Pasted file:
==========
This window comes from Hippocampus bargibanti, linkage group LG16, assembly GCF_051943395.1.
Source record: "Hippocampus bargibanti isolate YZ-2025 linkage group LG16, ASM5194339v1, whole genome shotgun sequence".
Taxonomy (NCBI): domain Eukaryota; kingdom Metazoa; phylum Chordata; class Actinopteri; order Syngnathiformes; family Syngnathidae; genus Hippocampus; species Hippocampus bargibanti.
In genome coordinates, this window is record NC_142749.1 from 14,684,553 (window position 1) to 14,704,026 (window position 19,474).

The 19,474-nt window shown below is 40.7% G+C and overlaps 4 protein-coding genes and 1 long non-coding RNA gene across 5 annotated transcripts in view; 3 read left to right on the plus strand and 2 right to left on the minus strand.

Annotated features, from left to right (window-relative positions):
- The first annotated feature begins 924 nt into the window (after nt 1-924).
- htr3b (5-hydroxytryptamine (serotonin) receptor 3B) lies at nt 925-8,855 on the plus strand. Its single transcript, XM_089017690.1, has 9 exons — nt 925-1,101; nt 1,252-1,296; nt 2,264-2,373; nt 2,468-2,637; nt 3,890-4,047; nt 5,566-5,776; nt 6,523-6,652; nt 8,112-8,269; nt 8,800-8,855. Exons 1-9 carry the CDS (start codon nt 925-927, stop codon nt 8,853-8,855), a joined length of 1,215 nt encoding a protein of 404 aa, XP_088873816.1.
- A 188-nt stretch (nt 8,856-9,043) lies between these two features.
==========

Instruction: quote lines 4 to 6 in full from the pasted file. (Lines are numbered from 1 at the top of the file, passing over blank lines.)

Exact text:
In genome coordinates, this window is record NC_142749.1 from 14,684,553 (window position 1) to 14,704,026 (window position 19,474).

The 19,474-nt window shown below is 40.7% G+C and overlaps 4 protein-coding genes and 1 long non-coding RNA gene across 5 annotated transcripts in view; 3 read left to right on the plus strand and 2 right to left on the minus strand.

Annotated features, from left to right (window-relative positions):